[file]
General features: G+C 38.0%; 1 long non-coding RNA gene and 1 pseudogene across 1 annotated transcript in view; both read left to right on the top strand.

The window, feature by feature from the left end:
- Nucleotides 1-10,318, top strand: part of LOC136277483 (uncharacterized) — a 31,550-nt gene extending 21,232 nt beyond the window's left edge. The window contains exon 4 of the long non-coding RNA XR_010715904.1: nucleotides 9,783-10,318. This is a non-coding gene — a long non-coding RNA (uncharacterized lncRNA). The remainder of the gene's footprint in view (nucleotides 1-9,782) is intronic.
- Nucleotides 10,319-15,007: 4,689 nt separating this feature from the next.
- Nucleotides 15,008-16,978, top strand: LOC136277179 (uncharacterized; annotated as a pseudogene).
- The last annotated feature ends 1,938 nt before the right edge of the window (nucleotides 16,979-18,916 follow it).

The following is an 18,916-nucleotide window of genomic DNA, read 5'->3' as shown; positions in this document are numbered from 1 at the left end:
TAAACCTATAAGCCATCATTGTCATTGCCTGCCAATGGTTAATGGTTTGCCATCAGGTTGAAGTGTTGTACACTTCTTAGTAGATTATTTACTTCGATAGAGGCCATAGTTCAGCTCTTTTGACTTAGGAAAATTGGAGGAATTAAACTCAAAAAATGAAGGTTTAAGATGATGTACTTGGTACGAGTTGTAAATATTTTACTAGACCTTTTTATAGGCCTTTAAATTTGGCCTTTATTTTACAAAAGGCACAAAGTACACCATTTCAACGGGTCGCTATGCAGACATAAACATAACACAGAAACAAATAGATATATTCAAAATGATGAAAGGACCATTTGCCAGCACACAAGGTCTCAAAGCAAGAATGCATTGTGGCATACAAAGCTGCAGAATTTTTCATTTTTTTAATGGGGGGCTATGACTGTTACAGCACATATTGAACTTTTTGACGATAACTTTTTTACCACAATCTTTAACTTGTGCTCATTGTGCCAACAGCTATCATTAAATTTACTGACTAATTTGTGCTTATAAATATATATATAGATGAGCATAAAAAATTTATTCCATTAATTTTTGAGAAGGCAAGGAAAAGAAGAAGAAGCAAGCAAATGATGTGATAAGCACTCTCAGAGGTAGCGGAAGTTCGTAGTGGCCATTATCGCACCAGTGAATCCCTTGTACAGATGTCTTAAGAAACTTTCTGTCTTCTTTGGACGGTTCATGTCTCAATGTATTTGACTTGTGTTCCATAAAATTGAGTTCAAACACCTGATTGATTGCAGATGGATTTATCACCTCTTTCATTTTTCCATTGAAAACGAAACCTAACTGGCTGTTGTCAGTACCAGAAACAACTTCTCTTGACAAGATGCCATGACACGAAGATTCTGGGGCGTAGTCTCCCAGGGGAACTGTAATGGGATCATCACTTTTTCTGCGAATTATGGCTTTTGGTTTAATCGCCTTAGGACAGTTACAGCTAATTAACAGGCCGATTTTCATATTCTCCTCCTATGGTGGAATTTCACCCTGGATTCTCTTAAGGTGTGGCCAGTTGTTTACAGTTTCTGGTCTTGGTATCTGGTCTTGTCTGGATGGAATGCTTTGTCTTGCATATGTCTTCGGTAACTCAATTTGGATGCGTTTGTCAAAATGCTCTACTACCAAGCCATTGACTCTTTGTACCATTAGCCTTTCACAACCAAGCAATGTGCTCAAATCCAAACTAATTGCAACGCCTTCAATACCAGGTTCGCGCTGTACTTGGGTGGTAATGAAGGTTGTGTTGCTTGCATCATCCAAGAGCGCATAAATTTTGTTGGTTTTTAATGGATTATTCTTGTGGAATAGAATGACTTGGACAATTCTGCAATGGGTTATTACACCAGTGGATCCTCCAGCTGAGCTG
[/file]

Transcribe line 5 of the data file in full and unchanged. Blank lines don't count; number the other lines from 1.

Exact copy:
- Nucleotides 15,008-16,978, top strand: LOC136277179 (uncharacterized; annotated as a pseudogene).